The 30-year fixed-rate mortgage increased to its highest point in the past three months, nearly hitting the 4% mark, according to Freddie Mac’s latest Primary Mortgage Market Survey.
The 30-year fixed rate mortgage increased to 3.94% for the week ending October 26, 2017. This is up from 3.88% last week and 3.47% last year.
The 15-year FRM also increased, hitting 3.25%. This is up from 3.19% last week and 2.78% last year.
The five-year Treasury-indexed hybrid adjustable-rate mortgage came in at 3.21%, up from 3.17% last week and 2.84% last year.
Source: Housing Wire
Mortgage rates increased once again, edging closer to the psychologically important 4% mark, according to Freddie Mac’s latest Primary Mortgage Market Survey.
The 30-year fixed-rate mortgage increased to an average 3.91% for the week ending October 12, 2017. This is up from last week’s 3.85%. Last year at this time, the 30-year mortgage interest rate was 3.47%.
The 15-year FRM increased to 3.21% this week, up from 3.15% last week and from 2.76% last year.
The five-year Treasury-indexed hybrid adjustable-rate mortgage, however, decreased to 3.16%. This is down from 3.18% last week but up from 2.82% last year.
Source- Freddie Mac and Housingwire
|click to enlarge|
Mortgage rates dropped below the psychologically important 4% mark, hitting the lowest point since November of last year.
The 30-year fixed-rate mortgage dropped to 3.97% for the week ending April 20, 2017. This is down from last week’s 4.08% but still up from last year’s 3.59%.
The 15-year FRM dropped to 3.23%, down from last week’s 3.34% but up from last year when it averaged 2.85%.
Weak economic data and growing international tensions are driving investors out of riskier sectors and into Treasury securities thus causing a shift in investment sentiment which has propelled rates lower.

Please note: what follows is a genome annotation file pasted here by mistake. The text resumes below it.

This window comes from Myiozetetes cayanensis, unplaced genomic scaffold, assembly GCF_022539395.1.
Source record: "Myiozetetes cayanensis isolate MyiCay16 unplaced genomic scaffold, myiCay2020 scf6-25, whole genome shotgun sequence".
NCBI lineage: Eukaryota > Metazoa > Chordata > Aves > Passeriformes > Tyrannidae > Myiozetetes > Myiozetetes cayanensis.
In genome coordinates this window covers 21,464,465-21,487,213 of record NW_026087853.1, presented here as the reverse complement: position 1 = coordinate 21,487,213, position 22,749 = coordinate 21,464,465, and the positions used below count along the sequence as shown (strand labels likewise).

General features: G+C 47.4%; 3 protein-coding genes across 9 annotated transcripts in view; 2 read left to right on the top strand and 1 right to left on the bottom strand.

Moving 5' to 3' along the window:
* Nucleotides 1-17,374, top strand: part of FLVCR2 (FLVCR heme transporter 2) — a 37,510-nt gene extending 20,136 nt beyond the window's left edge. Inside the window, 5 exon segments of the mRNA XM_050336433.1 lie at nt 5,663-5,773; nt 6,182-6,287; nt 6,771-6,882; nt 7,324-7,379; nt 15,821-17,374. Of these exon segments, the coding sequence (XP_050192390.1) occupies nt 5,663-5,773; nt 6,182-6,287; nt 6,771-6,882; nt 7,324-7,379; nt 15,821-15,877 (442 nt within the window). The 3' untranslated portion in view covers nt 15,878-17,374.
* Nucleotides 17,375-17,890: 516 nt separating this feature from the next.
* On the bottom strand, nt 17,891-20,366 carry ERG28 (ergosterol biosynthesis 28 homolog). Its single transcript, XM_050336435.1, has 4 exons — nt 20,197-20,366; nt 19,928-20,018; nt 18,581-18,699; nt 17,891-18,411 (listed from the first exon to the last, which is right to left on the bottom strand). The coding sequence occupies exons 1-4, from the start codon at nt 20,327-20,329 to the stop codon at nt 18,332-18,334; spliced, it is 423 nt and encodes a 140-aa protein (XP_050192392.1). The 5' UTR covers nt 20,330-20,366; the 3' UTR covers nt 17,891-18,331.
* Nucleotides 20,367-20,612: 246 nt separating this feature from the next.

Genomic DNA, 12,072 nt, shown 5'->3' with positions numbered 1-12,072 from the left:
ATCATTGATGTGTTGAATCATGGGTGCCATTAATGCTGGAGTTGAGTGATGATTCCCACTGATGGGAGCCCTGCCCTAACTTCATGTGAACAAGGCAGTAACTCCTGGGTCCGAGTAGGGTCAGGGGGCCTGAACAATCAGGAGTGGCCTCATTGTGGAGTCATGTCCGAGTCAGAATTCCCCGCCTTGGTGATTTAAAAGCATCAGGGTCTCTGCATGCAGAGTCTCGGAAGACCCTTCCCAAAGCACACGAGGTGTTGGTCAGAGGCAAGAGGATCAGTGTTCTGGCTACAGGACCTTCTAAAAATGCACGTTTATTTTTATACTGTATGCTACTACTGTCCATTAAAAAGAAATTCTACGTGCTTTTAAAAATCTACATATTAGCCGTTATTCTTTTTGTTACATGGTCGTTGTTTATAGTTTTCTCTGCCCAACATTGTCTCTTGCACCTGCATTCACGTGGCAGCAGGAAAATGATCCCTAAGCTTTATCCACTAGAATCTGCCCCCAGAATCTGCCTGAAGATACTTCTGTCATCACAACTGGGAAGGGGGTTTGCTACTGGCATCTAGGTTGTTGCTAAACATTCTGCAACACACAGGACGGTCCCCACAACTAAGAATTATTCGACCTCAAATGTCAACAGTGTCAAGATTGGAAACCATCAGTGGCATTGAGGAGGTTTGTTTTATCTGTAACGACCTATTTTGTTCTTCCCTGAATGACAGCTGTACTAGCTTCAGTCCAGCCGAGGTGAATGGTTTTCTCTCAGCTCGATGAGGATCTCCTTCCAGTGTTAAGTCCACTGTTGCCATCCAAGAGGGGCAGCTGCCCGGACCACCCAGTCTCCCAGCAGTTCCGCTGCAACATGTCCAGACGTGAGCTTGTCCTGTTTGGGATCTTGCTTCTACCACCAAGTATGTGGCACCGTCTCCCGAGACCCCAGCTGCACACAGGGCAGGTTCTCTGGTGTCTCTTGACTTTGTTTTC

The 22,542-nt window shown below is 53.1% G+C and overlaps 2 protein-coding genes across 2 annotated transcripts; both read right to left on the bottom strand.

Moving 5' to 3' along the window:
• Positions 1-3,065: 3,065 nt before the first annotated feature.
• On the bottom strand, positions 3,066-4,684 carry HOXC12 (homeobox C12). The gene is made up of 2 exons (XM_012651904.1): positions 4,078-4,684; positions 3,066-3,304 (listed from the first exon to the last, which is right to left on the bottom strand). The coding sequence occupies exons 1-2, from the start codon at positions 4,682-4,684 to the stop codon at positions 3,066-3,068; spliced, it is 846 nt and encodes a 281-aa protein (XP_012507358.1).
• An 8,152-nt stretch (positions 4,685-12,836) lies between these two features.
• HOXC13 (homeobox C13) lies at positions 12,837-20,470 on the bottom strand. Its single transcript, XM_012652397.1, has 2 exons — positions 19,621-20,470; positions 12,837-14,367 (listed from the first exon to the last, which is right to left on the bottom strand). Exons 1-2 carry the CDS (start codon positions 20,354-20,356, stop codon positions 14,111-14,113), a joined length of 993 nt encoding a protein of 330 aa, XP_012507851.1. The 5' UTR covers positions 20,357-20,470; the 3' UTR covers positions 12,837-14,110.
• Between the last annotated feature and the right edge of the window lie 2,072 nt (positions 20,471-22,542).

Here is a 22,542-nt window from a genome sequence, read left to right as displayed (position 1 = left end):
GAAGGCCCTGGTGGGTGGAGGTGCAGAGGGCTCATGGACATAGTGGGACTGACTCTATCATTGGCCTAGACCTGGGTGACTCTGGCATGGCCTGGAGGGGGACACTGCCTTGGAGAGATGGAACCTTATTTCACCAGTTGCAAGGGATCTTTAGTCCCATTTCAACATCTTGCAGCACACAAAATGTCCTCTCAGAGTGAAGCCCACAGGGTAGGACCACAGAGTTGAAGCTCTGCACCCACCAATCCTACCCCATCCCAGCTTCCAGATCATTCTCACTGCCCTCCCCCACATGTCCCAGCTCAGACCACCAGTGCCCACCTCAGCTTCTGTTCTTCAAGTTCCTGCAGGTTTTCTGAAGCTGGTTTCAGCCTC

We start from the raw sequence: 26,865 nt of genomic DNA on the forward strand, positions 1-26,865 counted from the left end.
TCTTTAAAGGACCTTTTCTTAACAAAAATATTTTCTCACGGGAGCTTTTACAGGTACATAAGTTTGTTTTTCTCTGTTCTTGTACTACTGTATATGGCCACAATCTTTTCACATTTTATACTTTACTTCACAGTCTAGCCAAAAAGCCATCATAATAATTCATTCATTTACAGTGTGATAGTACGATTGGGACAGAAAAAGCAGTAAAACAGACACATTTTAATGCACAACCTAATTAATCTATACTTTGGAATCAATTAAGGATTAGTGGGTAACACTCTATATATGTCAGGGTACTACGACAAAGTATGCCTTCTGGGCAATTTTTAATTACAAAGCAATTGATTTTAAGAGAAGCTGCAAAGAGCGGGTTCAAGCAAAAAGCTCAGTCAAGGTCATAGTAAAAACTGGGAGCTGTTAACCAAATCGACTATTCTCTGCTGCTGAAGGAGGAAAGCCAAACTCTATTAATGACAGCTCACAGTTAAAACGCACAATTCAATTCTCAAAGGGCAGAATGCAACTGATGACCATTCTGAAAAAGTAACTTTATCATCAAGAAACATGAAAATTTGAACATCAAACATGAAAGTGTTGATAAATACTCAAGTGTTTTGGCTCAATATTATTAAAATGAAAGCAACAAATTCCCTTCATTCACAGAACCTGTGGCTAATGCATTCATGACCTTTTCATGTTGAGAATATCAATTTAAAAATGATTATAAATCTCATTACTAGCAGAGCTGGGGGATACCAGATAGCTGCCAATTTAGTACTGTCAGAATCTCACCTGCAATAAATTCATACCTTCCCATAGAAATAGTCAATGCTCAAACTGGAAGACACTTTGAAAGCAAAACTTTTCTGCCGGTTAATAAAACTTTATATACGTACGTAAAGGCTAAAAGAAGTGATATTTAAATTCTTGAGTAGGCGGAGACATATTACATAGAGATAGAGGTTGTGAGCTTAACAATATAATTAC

The drop in rates in an environment where rates are expected to rise has increased pressure on serious buyers to find a home which gives more leverage to sellers.
Source- Housing Wire & Freddie Mac Chief Economist Sean Becketti
Interest rates increased once again in anticipation that the Federal Reserve would increase interest rates Wednesday. “As expected, the FOMC announced its first rate hike of 2017 and hinted at additional increases throughout the remainder of the year,” Freddie Mac Chief Economist Sean Becketti said.
The 15-year FRM increased to 3.5%, up eight basis points from 3.42% last week and from 2.99% last year.
The five-year Treasury-indexed hybrid adjustable-rate mortgage increased to 3.28%, up from last week’s 3.23% and last year’s 2.93%.
“Increasing inflation, continued gains in the labor market and the Fed’s intentions for further rate increases—all three will keep pushing mortgage rates up this year,” Becketti said.
Source: Housing Wire
The Federal Open Market Committee (FOMC) announced they decided against raising interest rates this month. The FOMC stated that although the case for a rate increase has strengthened they have decided to wait for further evidence on continued progress towards their objectives, and allow the markets to recover from the initial impact of the U.K. choosing to leave the European Union. Minutes from the FOMC meeting also suggest that they may not even raise rates until December or later. Chief Economist Curt Long, from the National Association of Federal Credit Unions stated that despite the temporary hold, the committee also sent a strong signal that a rate hike is imminent. While Capitol Economics Chief Economist, Paul Ashworth said that this seems to have been one of the most diverse FOMC meetings in recent memory, as 3 of the 10 board members dissented and proffered an immediate rate hike. On the Lender Side, Freddie Mac stated Thursday that the average 30-year fixed rate mortgage has declined to 3.48% from 3.50% last week, and 3.86% only a year ago. Only .17% away from it’s all time low of 3.31% from November 2012! The 15-year fixed mortgage rate eased to 2.76% from 2.77%, and the yield on the 10-year notes declined to 1.63% from 1.70%
Average fixed mortgage rates moved lower from the previous week’s new highs for 2015 while housing data was generally positive, according to the latest from Freddie Mac.
The 30-year fixed-rate mortgage (FRM) averaged 4.00% with an average 0.7 point for the week ending June 18, 2015, down from last week when it averaged 4.04%. A year ago at this time, the 30-year FRM averaged 4.17%. The 15-year FRM this week averaged 3.23% with an average 0.5 point, down from last week when it averaged 3.25%.
A year ago at this time, the 15-year FRM averaged 3.30%. The 5-year Treasury-indexed hybrid adjustable-rate mortgage (ARM) averaged 3.00% this week with an average 0.4 point, down from last week when it averaged 3.01%. A year ago, the 5-year ARM averaged 3.00%.